A Daily Updating Blog of Important Events In History That Never Occurred Today.
Imagine what would be, if history had occurred a bit differently. Who says it didn't, somewhere? These fictional news items explore that possibility. Written by Alternate Historian
Editor says, what if Byzantine Forces decided to quit Asia whilst they were still ahead of the curve? Please note that the opinions expressed in this post do not necessarily reflect the views of the author(s). This article is part of the Generals thread.
In 1176,on this day in the mountain passes of Phrygia, the Army of Emperor Manuel I Komnenos recovered from an ambush at the hands of the Seljuk Turks. This spectacular victory enabled the Byzantine Empire to recover the interior of Anatolia which it had lost after the Battle of Manzikert a century before.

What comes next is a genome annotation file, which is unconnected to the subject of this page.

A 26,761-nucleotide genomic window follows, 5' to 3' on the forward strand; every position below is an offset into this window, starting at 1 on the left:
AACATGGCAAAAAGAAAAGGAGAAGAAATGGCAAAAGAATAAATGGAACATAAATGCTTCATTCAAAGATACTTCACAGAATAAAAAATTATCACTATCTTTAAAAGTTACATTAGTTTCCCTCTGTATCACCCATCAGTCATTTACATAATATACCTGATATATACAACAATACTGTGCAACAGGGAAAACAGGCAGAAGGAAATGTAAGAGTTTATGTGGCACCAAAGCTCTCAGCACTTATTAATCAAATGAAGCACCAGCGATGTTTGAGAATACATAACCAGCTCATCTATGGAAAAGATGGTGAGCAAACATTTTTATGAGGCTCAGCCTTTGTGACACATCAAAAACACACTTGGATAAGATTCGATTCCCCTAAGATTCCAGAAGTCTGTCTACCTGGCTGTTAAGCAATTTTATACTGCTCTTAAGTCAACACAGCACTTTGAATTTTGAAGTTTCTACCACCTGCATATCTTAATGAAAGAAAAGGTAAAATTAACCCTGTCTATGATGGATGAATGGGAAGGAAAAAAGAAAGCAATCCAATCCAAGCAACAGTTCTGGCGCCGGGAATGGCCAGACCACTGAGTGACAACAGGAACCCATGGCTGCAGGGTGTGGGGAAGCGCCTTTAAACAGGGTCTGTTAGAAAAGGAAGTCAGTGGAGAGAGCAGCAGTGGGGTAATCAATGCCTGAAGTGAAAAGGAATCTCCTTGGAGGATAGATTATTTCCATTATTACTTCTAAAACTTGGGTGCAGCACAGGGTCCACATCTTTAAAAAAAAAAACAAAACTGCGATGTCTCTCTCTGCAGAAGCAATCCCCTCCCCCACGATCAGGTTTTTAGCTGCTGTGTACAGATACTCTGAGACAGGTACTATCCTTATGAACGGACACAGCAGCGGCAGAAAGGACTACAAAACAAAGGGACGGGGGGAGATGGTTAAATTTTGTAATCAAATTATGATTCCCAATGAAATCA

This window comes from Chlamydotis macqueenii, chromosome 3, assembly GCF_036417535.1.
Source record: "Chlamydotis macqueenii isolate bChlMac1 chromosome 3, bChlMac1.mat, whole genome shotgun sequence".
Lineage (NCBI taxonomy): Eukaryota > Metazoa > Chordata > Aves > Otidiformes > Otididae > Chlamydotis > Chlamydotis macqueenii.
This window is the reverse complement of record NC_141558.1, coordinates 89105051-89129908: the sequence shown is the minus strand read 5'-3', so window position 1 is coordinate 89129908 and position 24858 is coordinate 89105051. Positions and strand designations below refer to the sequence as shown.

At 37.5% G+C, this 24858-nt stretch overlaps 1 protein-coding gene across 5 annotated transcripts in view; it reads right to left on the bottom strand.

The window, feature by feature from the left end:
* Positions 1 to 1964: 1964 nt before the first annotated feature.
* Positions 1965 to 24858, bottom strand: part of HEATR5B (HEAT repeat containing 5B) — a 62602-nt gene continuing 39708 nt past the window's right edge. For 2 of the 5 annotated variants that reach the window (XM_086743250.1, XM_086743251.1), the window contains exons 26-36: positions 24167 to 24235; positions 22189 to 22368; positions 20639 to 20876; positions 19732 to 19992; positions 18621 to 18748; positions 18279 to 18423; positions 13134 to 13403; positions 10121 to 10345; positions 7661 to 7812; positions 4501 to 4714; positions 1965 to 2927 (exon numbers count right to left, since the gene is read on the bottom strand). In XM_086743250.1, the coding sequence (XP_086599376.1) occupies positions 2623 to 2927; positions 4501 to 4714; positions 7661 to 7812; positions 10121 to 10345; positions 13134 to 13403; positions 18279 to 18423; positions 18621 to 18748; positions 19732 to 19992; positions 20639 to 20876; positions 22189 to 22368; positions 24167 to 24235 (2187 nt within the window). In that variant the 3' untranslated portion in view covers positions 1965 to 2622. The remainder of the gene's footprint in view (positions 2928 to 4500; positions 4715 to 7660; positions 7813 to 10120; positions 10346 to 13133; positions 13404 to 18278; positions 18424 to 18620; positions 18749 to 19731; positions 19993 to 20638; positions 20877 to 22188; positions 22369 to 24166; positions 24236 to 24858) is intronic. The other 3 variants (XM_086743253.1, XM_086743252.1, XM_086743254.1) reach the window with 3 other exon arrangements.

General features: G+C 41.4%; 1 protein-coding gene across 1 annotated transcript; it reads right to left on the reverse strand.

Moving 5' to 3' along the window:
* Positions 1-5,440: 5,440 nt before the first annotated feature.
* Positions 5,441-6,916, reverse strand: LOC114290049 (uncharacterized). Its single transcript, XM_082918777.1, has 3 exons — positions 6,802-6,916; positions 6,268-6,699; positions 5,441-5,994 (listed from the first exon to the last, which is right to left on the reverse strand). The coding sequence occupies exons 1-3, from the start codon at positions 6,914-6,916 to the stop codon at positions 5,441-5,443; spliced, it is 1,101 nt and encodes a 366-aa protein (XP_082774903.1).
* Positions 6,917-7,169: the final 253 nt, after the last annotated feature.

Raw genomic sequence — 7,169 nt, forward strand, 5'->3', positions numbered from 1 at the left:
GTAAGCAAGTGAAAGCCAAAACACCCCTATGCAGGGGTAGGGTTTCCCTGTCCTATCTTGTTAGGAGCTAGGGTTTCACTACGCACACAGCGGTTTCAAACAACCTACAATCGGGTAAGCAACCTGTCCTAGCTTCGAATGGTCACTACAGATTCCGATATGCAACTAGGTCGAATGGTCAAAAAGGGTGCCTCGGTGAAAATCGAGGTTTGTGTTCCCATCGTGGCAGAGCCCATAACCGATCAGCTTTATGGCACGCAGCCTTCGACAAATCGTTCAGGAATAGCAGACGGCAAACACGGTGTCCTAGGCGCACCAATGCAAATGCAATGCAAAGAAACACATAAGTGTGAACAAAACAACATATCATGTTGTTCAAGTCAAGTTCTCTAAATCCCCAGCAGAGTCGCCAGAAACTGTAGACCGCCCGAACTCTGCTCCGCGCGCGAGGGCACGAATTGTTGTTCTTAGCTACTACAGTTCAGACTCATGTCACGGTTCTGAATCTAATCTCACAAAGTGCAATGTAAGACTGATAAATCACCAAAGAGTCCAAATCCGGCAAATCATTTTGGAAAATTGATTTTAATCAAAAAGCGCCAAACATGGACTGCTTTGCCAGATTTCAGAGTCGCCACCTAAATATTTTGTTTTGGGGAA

Miracle at MyriokephalonFor much of that time, a long peace with the Sultanate of Rûm had enabled the Empire to concentrate on the Western theatre, defeating Hungary and imposing Byzantine control over all the Balkans. Meanwhile the strongest Muslim ruler in Syria, Saladin was more concerned with Egypt and Palestine than the border territory.
The hard won victory at Myriokephalon created a strategic pause in which the Empire could consider its future natural borders more holistically. And a new possibility soon began to take shape in the minds of the Byzantine Leadership: to abandon Anatolia altogether and perhaps shift the Empire Westwards, relocating Constantinople out of Asia and back into Europe.
Editor says, Wikipedia reports~ the Battle of Myriokephalon, also known as the Myriocephalum, or Miryakefalon Savas? in Turkish, was a battle between the Byzantine Empire and the Seljuk Turks in Phrygia on September 17, 1176. The battle was a serious reverse for the Byzantine forces, who were ambushed when moving through a mountain pass. It was to be the final, unsuccessful effort by the Byzantines to recover the interior of Anatolia from the Seljuk Turks. Thanks to Stan Brin for the original suggestion. Editorial comments are entered in [light green] typeface.